Panchagarh Correspondent, bdnews24.com
Published: 13 Feb 2019
Shops and houses belonging to members of the Ahmadiyya community in Panchagarh have been attacked by followers of several religious organisations.
At least 21 people were injured during the attack at Ahmadnagar on Tuesday night after resentment grew among Sunni groups about a ‘Jalsha’ or annual convention planned by the minority Ahmadiyyas.
Faced with the protests from conservative groups, the district authorities after a series of meetings had on Tuesday cancelled the three-day Jalsha that was scheduled to start in Ahmadnagar on Feb 22.
But followers of groups including the Khatm-e-Nubuwwat Shongrokkhon Parishad descended on the streets of Ahmadnagar, the part of the town where members of the minority Muslim sect have their homes and businesses.
Police fired teargas shells and rubber bullets to bring back order while the attackers demanded the cancellation of the Jalsha. Of those injured in the violence, one person has suffered critical injuries, said Panchagarh Central Hospital resident physician Pradip Kumar Banik.
Since early February, followers of conservative groups were protesting the Jalsha under the banners of Khatm-e-Nubuwwat Shongrokkhon Parishad, Iman Akida Raksha Committee, Islami Jubo Samaj and local Towhidi Janata. Their campaign was supported by Hefazat-e Islam chief Allama Shah Ahmad Shafi.
On Tuesday night, protesters began demonstrating at Chowrangi intersection, Dhaka-Panchagarh Highway and other points of the town, said Panchagarh Central Police OC Abu Akkas Ahmed.
Mohammed Golam Azam, additional deputy commissioner, was announcing the decision to cancel the Jalsha from the loudspeaker of the Panchagarh Bazar Jame Mosque around 11:00pm. He urged the protesters to go home and avoid “attempts of provocation”.
The traffic in those areas came to a halt from 9:00 pm to around 11:00pm. Shops and business centres were shut amid fears of violence.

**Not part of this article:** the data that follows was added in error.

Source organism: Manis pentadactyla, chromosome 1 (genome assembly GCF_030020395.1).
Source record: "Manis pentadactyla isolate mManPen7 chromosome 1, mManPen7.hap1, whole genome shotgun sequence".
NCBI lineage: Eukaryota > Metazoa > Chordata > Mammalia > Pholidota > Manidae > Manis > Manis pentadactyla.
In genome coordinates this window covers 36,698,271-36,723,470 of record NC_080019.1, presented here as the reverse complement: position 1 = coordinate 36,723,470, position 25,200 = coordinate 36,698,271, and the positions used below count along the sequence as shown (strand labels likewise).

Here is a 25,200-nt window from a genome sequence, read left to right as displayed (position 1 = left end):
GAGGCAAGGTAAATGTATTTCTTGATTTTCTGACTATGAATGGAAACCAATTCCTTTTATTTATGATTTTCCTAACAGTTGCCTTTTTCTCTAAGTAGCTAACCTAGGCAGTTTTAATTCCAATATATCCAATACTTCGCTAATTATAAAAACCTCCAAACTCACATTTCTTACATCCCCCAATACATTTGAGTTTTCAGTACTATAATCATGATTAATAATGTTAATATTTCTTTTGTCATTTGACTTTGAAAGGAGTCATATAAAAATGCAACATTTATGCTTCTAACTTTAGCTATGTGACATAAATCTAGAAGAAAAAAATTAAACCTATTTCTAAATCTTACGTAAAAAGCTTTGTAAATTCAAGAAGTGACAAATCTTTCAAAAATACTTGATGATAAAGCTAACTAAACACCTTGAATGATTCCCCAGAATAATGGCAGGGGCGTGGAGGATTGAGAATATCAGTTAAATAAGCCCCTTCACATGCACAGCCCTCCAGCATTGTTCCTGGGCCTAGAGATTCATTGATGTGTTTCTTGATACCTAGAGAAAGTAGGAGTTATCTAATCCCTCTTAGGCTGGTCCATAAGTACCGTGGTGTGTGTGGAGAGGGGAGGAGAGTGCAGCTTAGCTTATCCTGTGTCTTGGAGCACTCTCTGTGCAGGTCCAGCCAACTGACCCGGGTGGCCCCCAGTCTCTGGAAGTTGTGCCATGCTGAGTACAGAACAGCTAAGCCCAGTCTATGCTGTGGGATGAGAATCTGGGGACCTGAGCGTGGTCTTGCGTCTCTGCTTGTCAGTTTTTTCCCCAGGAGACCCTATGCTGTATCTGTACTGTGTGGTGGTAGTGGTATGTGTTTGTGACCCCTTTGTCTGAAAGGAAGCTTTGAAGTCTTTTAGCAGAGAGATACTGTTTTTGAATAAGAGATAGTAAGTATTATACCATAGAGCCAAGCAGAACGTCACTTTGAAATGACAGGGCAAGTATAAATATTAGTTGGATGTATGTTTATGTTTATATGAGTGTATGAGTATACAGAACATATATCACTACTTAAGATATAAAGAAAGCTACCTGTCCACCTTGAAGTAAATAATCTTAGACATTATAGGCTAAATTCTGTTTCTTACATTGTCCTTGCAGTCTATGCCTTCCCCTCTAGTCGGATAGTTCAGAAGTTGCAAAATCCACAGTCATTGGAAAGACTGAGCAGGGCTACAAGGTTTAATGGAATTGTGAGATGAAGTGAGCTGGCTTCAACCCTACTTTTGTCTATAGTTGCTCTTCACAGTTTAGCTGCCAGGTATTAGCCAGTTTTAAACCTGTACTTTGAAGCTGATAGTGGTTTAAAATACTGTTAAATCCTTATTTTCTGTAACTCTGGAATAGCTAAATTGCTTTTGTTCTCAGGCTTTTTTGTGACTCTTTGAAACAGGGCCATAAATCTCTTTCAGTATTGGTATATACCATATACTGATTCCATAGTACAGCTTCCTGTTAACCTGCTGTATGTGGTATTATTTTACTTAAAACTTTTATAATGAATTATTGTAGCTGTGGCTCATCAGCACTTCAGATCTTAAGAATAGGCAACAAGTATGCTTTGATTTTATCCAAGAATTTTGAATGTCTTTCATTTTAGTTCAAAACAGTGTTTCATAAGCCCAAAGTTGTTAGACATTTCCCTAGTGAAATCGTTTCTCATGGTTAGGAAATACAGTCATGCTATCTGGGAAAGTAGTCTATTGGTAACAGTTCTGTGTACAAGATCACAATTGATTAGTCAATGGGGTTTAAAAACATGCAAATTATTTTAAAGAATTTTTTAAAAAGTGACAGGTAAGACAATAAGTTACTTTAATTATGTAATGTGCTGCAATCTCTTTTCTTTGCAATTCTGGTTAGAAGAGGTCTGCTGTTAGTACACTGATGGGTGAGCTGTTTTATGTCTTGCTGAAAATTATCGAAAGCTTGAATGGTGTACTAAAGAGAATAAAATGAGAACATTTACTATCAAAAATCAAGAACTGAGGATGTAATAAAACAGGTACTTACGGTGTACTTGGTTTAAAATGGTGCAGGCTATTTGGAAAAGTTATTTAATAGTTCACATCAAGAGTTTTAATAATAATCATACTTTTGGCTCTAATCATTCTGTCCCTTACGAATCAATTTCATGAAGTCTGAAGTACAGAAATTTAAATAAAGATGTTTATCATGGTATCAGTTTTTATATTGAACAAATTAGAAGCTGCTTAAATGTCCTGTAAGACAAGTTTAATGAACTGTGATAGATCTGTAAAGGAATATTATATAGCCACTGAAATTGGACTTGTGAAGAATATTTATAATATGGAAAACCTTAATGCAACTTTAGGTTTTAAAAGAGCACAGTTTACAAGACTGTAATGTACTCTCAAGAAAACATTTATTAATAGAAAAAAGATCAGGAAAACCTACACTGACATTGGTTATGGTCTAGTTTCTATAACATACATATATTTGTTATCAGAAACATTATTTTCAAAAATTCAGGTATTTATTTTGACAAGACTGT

But despite the announcement and police efforts, a group of protesters went to Ahmadnagar and attacked the houses and the Ahmadiyya convention site, said OC Abu Akkas.
“We took along Municipality Mayor Towhidul Islam and leaders of the organisations in the movement and told the protesters about the decision to cancel the convention. But they were still confused and continued to protest by putting up blockades.
“Later, some of them crossed the Karotoa River and attacked the convention site in Ahmadnagar,” said Anwar Sadat Samrat, general secretary of district wing of the Awami League.
At least 40 members of their group were injured in the two-hour long attack, said Taher Jugol, president of the Ahmadnagar Muslim Jamaat. The women of the community were dragged outside of their homes and physically harassed, he said.
Some houses were also torched, he added.
“They have tried to create unrest by staging protests even after the decision to cancel the convention. The perpetrators will be punished following investigation,” said Panchagarh Deputy Commissioner Sabina Yasmin, while visiting the injured in the hospital.
The Ahmadiyya sect, a minority group in Bangladesh, has been subjected to many attacks by religious fanatics. One person was killed in a suicide bombing during a midday prayer session at an Ahmadiyya mosque in Rajshahi’s Baghmara in 2016.
Hefazat-e Islam, a madrasa organisation based in Chattogram’s Hathazari, has been pressing the government to declare the Ahmadiyyas ‘non-Muslims’.
Majid Ali, additional deputy inspector of police (Rangpur Range), Superintendent of Police Giasuddin Ahmad visited the scene and the injured at Panchagarh Central Hospital.